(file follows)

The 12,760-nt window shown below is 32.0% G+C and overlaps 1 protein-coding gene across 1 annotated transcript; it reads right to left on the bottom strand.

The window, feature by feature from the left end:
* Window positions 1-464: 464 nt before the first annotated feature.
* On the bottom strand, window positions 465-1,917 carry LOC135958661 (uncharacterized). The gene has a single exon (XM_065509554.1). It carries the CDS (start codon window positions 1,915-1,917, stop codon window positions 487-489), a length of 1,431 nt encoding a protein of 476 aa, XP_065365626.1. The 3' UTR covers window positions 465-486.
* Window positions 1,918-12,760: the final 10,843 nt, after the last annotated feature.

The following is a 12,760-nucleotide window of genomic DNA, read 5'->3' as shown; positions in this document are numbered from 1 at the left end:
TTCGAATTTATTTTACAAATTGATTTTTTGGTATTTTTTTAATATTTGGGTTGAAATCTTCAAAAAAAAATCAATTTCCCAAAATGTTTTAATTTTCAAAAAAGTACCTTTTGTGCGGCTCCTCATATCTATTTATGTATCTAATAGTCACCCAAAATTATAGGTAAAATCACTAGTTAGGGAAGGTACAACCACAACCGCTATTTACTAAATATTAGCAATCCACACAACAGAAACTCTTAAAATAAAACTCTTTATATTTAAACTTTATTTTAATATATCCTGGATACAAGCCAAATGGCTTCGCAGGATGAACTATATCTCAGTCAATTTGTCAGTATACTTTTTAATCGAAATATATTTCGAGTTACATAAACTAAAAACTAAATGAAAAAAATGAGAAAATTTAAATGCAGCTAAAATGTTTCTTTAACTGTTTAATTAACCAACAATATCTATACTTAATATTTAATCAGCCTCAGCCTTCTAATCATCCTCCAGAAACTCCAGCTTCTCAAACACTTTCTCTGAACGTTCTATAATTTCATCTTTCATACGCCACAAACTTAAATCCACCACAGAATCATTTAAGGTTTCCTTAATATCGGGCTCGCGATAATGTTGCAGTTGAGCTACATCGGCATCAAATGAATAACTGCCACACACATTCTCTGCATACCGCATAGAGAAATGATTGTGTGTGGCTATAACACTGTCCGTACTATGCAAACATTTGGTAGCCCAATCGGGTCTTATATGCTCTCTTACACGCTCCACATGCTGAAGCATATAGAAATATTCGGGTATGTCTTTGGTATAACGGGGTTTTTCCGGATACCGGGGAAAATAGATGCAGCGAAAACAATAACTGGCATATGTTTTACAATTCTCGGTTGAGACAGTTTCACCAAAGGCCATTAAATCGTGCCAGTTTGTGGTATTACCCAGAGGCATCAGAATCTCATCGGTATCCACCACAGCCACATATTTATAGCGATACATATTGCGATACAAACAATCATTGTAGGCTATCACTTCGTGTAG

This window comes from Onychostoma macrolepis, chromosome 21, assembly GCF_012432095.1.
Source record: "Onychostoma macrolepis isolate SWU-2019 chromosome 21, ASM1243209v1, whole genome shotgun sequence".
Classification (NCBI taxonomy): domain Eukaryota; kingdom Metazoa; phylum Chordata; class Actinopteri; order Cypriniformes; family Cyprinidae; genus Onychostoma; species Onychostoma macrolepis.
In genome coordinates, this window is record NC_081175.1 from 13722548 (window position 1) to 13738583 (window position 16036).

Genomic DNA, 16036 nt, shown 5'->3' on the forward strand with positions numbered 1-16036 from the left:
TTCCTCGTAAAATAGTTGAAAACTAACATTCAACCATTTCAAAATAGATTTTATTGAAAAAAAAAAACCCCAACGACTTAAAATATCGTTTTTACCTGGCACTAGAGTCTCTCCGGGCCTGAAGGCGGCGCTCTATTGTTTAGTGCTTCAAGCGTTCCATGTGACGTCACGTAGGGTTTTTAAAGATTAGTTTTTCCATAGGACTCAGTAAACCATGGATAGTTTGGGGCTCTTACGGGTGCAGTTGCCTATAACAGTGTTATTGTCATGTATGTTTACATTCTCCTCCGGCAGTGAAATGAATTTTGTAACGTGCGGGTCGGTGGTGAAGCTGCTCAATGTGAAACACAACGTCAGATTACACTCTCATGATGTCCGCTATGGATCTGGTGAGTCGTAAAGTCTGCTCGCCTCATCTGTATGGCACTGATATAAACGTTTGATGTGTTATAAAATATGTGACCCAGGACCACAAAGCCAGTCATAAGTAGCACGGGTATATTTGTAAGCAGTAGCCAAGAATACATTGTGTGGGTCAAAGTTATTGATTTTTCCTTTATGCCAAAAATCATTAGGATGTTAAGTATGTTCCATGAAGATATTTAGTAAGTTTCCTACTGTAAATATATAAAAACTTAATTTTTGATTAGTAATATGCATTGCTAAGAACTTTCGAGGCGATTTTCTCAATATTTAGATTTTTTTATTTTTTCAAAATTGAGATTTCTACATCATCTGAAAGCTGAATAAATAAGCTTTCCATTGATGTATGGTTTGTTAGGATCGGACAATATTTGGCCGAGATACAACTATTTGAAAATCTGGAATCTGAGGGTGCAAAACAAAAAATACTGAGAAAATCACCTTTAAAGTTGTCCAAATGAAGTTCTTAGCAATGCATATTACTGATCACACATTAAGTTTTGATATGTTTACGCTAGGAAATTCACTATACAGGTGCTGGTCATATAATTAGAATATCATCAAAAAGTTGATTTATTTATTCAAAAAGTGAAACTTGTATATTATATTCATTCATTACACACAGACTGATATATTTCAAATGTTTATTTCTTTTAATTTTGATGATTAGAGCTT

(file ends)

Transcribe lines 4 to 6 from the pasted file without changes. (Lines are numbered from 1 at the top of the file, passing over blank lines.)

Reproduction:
* On the bottom strand, window positions 465-1,917 carry LOC135958661 (uncharacterized). The gene has a single exon (XM_065509554.1). It carries the CDS (start codon window positions 1,915-1,917, stop codon window positions 487-489), a length of 1,431 nt encoding a protein of 476 aa, XP_065365626.1. The 3' UTR covers window positions 465-486.
* Window positions 1,918-12,760: the final 10,843 nt, after the last annotated feature.

The following is a 12,760-nucleotide window of genomic DNA, read 5'->3' as shown; positions in this document are numbered from 1 at the left end: